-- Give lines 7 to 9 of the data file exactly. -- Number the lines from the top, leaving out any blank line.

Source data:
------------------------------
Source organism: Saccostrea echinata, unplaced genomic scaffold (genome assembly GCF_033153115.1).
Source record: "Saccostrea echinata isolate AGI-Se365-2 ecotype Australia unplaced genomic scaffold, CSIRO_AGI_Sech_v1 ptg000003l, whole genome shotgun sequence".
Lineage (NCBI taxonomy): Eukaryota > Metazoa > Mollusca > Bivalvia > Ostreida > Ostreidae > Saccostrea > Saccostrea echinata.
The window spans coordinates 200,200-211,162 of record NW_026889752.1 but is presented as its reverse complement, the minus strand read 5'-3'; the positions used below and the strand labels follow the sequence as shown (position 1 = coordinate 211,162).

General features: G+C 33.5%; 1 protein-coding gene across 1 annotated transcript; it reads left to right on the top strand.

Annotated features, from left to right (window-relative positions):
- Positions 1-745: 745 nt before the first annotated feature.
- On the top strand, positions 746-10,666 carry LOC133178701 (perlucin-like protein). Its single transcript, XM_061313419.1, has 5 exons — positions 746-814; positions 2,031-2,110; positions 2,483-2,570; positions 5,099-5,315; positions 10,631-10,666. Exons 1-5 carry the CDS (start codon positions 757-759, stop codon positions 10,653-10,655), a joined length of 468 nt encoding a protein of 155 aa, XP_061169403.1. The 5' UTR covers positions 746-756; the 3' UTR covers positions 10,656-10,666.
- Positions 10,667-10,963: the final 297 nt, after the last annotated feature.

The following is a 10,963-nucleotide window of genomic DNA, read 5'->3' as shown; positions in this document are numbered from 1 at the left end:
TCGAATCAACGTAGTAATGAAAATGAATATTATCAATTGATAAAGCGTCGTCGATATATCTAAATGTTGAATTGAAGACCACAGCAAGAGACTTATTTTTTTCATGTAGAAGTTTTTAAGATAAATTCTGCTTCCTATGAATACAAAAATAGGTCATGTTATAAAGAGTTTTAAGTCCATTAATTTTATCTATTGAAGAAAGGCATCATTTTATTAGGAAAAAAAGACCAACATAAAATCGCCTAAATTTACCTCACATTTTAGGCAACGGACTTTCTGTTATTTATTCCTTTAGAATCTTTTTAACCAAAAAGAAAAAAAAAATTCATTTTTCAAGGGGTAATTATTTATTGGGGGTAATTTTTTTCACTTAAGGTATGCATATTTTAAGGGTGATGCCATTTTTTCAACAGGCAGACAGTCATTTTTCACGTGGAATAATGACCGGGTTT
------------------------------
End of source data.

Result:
- Positions 1-745: 745 nt before the first annotated feature.
- On the top strand, positions 746-10,666 carry LOC133178701 (perlucin-like protein). Its single transcript, XM_061313419.1, has 5 exons — positions 746-814; positions 2,031-2,110; positions 2,483-2,570; positions 5,099-5,315; positions 10,631-10,666. Exons 1-5 carry the CDS (start codon positions 757-759, stop codon positions 10,653-10,655), a joined length of 468 nt encoding a protein of 155 aa, XP_061169403.1. The 5' UTR covers positions 746-756; the 3' UTR covers positions 10,656-10,666.
- Positions 10,667-10,963: the final 297 nt, after the last annotated feature.